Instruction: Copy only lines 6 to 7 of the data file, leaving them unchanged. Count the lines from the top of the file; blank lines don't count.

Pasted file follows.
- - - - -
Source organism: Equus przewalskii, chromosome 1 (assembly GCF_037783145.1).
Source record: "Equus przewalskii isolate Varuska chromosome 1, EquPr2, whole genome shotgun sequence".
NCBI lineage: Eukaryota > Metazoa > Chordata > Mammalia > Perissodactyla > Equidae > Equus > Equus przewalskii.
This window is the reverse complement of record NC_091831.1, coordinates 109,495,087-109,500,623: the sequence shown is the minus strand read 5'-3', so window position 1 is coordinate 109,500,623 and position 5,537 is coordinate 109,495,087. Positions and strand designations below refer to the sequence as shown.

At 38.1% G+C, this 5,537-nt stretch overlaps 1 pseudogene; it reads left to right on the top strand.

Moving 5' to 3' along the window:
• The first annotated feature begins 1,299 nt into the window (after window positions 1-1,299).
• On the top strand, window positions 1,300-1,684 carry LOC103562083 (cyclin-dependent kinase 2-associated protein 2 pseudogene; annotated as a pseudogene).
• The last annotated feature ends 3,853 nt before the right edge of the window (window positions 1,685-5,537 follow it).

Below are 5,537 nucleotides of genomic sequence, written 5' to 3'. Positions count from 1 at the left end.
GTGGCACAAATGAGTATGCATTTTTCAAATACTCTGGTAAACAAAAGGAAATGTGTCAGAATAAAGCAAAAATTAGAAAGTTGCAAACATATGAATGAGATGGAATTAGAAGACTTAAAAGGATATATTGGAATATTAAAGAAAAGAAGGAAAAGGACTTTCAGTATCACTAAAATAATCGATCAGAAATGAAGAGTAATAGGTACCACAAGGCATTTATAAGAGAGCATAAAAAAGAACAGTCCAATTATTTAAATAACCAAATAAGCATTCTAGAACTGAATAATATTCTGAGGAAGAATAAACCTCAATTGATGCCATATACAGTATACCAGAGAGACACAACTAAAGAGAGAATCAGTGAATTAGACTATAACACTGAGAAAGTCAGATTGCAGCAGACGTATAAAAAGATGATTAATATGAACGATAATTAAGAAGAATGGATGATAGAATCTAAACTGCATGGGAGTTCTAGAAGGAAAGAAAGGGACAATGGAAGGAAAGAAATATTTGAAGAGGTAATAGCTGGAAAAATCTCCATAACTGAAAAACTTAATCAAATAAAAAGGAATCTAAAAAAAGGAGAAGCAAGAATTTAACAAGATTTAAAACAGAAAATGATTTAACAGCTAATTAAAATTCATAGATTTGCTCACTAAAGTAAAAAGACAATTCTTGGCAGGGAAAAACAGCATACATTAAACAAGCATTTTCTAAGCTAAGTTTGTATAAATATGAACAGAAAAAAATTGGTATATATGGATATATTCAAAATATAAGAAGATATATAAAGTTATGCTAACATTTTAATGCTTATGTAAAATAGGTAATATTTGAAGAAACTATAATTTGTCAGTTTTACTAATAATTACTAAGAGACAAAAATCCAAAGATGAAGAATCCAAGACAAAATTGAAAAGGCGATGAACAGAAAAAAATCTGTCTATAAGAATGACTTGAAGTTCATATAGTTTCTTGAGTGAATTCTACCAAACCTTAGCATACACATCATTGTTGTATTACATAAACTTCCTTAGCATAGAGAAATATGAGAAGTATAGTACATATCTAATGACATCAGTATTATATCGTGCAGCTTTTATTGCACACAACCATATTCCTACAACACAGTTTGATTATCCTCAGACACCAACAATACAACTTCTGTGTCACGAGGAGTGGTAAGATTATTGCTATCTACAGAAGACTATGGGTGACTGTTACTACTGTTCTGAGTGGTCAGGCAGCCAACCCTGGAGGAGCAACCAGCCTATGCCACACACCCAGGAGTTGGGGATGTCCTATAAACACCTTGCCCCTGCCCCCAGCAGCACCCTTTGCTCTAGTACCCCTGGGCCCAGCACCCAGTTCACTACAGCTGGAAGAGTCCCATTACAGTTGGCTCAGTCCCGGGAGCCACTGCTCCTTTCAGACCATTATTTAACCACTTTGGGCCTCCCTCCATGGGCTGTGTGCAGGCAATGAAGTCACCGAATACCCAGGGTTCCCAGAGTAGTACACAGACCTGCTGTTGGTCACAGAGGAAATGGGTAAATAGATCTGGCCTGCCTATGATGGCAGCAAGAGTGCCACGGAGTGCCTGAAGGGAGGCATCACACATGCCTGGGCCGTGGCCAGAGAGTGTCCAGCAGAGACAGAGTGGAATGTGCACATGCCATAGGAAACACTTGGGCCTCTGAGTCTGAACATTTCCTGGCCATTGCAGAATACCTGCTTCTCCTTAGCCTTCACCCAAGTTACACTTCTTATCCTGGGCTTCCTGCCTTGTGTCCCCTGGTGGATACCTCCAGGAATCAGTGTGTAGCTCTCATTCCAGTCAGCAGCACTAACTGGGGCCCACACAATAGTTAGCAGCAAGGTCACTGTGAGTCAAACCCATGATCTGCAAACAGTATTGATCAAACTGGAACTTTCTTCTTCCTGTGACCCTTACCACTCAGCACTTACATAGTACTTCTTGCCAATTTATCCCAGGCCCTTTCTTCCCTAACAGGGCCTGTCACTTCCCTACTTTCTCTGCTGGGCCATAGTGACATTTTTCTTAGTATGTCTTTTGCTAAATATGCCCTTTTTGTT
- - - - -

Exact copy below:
Moving 5' to 3' along the window:
• The first annotated feature begins 1,299 nt into the window (after window positions 1-1,299).